7-Minute Bhagavatam

7-Minute Bhagavatam

Srimad-Bhagavatam 1.1.5-7
by
Gopiparanadhana Dasa
Language 
English
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Transcript 


Śrīmad-Bhāgavatam 1.1.5, 1.1.6, and 1.1.7
Continuing the explanation of the first chapter of Śrīmad-Bhāgavatam with verse five:
ta ekadā tu munayaḥ
 prātar huta-hutāgnayaḥ
sat-kṛtaṁ sūtam āsīnaṁ
 papracchur idam ādarāt
“One day, after finishing their morning duties by burning a sacrificial fire and offering a seat of esteem to Śrīla Sūta Gosvāmī, the great sages made inquiries, with great respect, about the following matters.”
At Naimiṣāraṇya Sūta Gosvāmī spoke Śrīmad-Bhāgavatam last, after the Mahābhārata and other Purāṇas had already been recited. The sacrifice had already been going on for many days. The earlier event of Śrīla Sūta’s arrival at the sacrificial arena and the sages’ inviting him to accept the speaker’s seat is described at the beginning of the Mahābhārata. Sūta had been present on the banks of the Gaṅgā at Hastināpura when Śrī Śukadeva spoke the Bhāgavatam. Śukadeva had studied the Bhāgavatam under his father, Vyāsa. As a faithful hearer and repeater, Sūta Gosvāmī thus deserved the seat reserved for the true representatives of Vyāsadeva. Kṛṣṇa-dvaipāyana Vyāsa appeared just before the start of Kali-yuga and edited all the Vedic literatures; therefore all spiritual masters who depend on these scriptures in this age are his śikṣā disciples; the members of the Vaiṣṇava sampradāya descending from Lord Brahmā also belong to Śrīla Vyāsa’s line of dīkṣā.
Now verse six:
ṛṣaya ūcuḥ
tvayā khalu purāṇāni
 setihāsāni cānagha
ākhyātāny apy adhītāni
 dharma-śāstrāṇi yāny uta
“The sages said: Respected Sūta Gosvāmī, you are completely free from all vice. You are well versed in all the scriptures famous for religious life, and in the Purāṇas and the histories as well, for you have gone through them under proper guidance and have also explained them.”
The sages first acknowledge Ugraśravā Sūta’s qualification to be speaking to them. One who is going to sit on the vyāsāsana and speak Śrīmad-Bhāgavatam should first become fit to serve in the role of ācārya. Śaunaka and the other sages affirm that Śrī Sūta is indeed qualified: he is pure in his behavior and well versed in the essential scriptural foundation of transcendental knowledge. As a child of the degraded Sūta class, descended from a kṣatriya man who married a brāhmaṇa woman, Ugraśravā was denied the privilege of studying and teaching the Vedic śrutis. But the prescribed occupation of Sūtas is either chariot-driving or reciting Purāṇas and epic histories like the Mahābhārata and Rāmāyaṇa. Other secondary literatures, like the Dharma-śāstra law books of Manu and other sages, are also within the occupational domain of the Sūtas. Ugraśravā was the most competent of his class, having learned well from his father, from Śrīla Vyāsadeva himself, and from several granddisciples of Vyāsa who specialized in the Purāṇic texts. At Naimiṣāraṇya Śrī Sūta had already proven himself an expert expounder of these scriptures.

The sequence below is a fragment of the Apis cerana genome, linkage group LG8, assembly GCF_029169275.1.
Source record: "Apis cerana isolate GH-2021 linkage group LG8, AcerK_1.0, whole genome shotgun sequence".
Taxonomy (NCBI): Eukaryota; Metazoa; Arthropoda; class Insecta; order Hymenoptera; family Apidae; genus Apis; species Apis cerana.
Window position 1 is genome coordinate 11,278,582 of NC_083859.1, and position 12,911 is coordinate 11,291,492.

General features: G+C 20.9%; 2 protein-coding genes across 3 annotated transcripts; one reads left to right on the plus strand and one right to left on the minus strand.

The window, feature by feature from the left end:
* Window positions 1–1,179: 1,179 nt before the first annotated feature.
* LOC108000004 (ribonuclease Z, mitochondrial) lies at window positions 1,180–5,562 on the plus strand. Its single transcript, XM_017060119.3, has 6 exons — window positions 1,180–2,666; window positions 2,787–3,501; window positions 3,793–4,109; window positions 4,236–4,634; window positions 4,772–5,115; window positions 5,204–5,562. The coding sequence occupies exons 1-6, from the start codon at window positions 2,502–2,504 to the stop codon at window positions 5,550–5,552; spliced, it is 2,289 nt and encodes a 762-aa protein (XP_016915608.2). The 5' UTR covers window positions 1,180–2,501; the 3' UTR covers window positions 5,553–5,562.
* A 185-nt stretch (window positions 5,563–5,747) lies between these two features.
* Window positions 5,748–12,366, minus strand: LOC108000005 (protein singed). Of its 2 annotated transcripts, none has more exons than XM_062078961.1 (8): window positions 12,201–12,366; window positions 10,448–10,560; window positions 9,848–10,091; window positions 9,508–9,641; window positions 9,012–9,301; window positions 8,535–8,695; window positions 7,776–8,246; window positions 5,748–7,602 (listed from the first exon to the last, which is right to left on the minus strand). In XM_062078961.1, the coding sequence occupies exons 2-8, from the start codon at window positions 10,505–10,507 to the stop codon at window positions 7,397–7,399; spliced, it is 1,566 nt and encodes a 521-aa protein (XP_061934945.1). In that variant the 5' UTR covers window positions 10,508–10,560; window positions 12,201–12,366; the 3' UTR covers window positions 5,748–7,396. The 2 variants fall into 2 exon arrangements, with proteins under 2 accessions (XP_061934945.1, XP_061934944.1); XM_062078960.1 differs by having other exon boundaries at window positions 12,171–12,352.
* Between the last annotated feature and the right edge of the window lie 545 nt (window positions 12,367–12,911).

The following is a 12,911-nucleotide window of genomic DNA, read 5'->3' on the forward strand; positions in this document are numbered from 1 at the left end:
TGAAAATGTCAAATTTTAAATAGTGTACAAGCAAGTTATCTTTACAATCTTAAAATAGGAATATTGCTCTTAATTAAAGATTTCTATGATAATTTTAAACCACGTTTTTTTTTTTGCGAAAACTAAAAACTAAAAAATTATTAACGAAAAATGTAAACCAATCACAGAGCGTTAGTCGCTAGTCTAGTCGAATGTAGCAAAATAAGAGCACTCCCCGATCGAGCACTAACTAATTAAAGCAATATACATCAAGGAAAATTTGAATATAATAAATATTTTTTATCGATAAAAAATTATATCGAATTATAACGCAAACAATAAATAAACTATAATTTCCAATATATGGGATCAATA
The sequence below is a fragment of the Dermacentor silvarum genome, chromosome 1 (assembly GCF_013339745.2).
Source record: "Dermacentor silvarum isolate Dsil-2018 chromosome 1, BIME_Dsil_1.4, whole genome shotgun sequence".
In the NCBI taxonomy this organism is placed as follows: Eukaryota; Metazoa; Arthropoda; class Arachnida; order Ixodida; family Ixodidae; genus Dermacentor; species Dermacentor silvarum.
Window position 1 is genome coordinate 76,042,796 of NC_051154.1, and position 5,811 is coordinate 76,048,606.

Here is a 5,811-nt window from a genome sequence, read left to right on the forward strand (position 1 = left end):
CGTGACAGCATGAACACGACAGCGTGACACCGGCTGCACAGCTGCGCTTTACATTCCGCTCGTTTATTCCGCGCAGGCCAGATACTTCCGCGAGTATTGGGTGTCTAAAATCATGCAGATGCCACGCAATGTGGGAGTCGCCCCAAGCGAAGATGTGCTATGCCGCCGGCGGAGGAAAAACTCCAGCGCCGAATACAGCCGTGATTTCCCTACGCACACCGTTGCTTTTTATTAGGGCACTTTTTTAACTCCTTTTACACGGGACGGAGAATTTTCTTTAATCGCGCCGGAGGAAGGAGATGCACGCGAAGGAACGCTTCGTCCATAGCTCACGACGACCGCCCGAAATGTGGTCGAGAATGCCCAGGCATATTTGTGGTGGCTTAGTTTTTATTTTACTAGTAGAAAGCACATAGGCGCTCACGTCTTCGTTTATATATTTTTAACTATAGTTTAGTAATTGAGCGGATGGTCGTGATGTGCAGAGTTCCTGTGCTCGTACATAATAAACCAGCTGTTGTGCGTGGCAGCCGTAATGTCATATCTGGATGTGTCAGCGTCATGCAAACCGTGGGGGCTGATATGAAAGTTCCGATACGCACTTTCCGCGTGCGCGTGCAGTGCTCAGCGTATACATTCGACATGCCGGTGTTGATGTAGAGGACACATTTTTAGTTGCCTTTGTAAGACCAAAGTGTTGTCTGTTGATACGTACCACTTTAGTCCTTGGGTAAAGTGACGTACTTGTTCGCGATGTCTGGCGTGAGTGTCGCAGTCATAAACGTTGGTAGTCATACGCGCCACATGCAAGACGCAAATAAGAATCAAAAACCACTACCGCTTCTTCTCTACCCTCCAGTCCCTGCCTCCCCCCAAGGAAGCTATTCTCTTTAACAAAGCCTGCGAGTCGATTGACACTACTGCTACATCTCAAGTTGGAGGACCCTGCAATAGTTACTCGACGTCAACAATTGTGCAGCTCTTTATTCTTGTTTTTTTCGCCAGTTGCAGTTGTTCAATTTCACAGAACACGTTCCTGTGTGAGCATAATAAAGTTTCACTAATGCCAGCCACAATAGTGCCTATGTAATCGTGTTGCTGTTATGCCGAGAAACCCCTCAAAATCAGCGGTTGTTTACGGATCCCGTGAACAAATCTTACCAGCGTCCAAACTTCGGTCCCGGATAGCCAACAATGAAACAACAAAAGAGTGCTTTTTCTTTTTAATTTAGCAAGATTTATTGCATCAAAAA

Śrīla Prabhupāda distinguishes between the proper method of śravaṇaṁ kīrtanam and the faithless reading of sacred texts by dilettantes and critical scholars. The standard procedure taught by Lord Caitanya Mahāprabhu that lays the correct foundation for the practice of pure devotional service is to hear the Gītā and Bhāgavatam and the names of Kṛṣṇa recited and explained by pure devotees, and then to solidify one’s understanding by again reciting and explaining them to others.
Now verse seven:
yāni veda-vidāṁ śreṣṭho
 bhagavān bādarāyaṇaḥ
anye ca munayaḥ sūta
 parāvara-vido viduḥ
“Being the eldest learned Vedāntist, O Sūta Gosvāmī, you are acquainted with the knowledge of Vyāsadeva, who is the incarnation of Godhead, and you also know other sages who are fully versed in all kinds of physical and metaphysical knowledge.”
The inner message of the Vedas cannot be understood by merely reciting them or using their mantras in ritual yajñas, and certainly not by a speculative approach. Only the philosophy established in Bādarāyaṇa Vyāsa’s Vedānta-sūtras reveals the underlying theism of all Vedic literature, commenting especially on the explicit depiction of the Absolute Truth in the Upaniṣads.
Jaimini’s Mīmāṁsā is based on Vedic authority but interprets the Vedas only ritualistically. The other four traditional philosophies pay little or no attention to the Vedas. Gautama’s Nyāya deals with epistemology, the study of how to obtain valid knowledge. The atheist Kapila’s Sāṅkhya and Kaṇāda’s Vaiśeṣika are two different models of the categories of material existence, while the theistic Sāṅkhya of Devahūti-putra Kapila is nondifferent from Vedānta. Patañjali taught a system of meditational yoga that pays only minor lip service to meditation on the Supreme Person, and Aṣṭāvakra was an earlier impersonal interpreter of Vedānta, long before Śaṅkarācārya.
Vyāsadeva and his faithful disciples are considered the best knowers of the real teachings of the Vedas because they properly understand the Absolute Truth, both in its higher (personal) form and its lower (impersonal) form.